Eye dilation is an important part of your exam. This is usually done using eye drops that keep the eyes dilated for approximately 20 to 30 minutes. Patients with lighter color eyes may experience a longer duration before the effect wears off. Once applied, the drops cause the pupils to open fully.
Getting a Good Look Inside Your Eye
Dilated eyes allow your ophthalmologist to get a better look at what’s going on in your eye. They can identify problems that, if left untreated, could cause blindness, like a tumor or detached retina. They can also look for signs of eye diseases, including:
- Cataracts – A cataract is a cloudiness that forms on the eye lens. It causes vision problems and requires surgery to remove.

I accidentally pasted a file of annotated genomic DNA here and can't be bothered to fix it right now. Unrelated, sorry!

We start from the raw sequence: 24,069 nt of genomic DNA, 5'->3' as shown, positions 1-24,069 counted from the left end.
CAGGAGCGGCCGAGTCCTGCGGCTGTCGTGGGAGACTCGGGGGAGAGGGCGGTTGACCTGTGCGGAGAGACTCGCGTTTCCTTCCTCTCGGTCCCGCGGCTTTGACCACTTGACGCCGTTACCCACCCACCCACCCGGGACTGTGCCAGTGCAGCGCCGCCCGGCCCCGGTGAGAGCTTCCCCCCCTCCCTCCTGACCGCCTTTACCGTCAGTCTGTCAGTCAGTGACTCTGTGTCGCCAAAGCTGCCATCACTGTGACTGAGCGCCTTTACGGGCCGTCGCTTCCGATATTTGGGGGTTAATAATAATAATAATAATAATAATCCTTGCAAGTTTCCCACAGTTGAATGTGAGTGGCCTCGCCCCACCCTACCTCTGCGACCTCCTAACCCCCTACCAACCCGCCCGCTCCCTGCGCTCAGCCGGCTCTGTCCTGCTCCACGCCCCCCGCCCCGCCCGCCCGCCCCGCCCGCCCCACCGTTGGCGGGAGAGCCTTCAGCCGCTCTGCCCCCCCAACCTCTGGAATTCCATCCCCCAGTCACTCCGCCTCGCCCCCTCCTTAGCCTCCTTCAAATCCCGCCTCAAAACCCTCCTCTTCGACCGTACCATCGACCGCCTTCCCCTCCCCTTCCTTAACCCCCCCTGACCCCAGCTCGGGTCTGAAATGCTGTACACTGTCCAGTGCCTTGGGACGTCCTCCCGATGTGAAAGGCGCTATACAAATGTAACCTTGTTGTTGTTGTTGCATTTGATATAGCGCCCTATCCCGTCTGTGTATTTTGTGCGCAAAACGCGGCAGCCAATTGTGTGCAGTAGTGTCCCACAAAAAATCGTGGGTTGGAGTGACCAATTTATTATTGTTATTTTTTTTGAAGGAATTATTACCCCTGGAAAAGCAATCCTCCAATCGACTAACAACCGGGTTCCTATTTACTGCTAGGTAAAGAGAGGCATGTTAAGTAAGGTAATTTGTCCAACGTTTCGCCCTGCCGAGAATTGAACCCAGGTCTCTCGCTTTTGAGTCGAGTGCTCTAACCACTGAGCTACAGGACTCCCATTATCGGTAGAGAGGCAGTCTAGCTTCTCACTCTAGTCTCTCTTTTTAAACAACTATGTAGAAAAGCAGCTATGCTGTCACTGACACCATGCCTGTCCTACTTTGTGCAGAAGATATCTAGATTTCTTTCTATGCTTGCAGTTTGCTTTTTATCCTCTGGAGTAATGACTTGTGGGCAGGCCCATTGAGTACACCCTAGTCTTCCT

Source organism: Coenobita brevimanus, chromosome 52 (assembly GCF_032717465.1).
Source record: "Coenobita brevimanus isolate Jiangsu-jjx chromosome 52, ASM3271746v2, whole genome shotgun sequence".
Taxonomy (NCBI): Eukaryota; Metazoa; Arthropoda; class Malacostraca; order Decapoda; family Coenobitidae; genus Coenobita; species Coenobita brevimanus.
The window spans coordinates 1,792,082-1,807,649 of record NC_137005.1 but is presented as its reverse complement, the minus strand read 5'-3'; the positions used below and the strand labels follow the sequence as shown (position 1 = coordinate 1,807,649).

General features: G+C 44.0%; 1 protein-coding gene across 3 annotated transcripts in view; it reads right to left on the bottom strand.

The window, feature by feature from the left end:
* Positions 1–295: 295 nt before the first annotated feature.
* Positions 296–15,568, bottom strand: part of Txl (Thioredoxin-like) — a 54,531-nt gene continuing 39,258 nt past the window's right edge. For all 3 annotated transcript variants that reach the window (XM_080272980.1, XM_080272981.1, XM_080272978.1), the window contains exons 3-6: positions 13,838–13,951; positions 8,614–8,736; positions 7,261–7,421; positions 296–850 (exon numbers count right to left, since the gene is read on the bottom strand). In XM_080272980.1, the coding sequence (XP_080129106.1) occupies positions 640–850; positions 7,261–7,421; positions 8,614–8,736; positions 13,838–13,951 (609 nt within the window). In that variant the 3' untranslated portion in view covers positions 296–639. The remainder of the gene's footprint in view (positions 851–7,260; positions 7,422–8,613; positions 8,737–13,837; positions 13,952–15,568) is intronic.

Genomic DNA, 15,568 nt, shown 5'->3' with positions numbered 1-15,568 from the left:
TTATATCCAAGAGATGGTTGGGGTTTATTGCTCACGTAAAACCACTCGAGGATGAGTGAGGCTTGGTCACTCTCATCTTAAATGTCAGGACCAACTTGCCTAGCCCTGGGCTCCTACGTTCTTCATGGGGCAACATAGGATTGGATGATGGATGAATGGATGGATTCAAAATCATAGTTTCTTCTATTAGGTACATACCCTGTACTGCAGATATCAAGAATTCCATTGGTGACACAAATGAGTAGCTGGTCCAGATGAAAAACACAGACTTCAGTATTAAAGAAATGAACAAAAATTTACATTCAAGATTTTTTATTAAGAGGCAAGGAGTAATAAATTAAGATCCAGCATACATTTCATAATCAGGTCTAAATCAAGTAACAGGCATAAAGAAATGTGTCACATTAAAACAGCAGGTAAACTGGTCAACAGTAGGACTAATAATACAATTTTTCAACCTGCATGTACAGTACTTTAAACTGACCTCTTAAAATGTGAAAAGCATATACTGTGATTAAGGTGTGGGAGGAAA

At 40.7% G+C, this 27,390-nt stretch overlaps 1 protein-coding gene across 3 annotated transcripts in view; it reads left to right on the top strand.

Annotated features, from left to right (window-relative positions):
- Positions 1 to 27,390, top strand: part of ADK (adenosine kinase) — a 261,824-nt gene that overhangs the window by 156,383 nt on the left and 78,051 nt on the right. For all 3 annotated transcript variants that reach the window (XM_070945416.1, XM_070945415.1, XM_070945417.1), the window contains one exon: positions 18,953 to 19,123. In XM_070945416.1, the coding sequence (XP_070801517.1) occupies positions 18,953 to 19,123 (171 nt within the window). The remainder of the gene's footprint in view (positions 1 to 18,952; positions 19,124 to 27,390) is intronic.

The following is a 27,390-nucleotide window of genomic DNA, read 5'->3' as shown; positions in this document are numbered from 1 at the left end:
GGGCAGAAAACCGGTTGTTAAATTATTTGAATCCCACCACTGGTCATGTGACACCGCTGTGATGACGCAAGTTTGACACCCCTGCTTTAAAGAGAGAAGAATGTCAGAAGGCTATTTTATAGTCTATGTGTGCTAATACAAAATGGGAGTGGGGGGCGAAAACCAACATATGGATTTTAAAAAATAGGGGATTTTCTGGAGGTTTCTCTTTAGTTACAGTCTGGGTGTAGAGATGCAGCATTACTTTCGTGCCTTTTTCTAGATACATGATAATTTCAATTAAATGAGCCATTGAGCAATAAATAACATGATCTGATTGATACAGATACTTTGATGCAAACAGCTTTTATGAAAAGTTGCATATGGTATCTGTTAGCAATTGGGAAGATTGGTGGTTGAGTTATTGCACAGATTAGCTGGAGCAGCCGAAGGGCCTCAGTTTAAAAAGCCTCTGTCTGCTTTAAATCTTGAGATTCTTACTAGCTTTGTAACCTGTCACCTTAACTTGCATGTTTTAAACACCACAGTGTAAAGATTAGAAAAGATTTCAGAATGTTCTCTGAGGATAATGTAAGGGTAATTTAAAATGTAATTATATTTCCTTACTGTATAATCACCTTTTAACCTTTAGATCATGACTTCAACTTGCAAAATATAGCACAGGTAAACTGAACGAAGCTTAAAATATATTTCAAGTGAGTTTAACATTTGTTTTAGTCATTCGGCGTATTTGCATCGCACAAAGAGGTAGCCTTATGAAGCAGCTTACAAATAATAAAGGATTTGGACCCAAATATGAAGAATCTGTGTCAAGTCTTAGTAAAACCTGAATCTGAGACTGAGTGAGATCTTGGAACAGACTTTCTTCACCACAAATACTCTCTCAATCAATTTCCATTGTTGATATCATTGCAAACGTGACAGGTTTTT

- Age-Related Macular Degeneration – AMD can be diagnosed by the presence of abnormal blood vessels and pigment or protein build up.
- Glaucoma – Glaucoma causes damage to the optic nerve over time. If untreated, it can cause permanent vision loss.
- Diabetic Retinopathy – Diabetic retinopathy includes blood vessels in the retina that swell, leak, or grow abnormally.
What Can I Do While My Eyes Are Dilated?
Dilated eyes don’t usually affect your ability to see at a distance. However, your pupils cannot control how much light enters your eye, which can make glare a problem. This may mean it is unsafe to drive unless you wear sunglasses to help manage the glare.
You may not be able to return to work right away if you need to see things that are close to your face, so it is best to schedule your appointment accordingly.
Contact Grosinger, Spigelman & Grey located in Bloomfield Hills to book an appointment with one of our top ophthalmologists.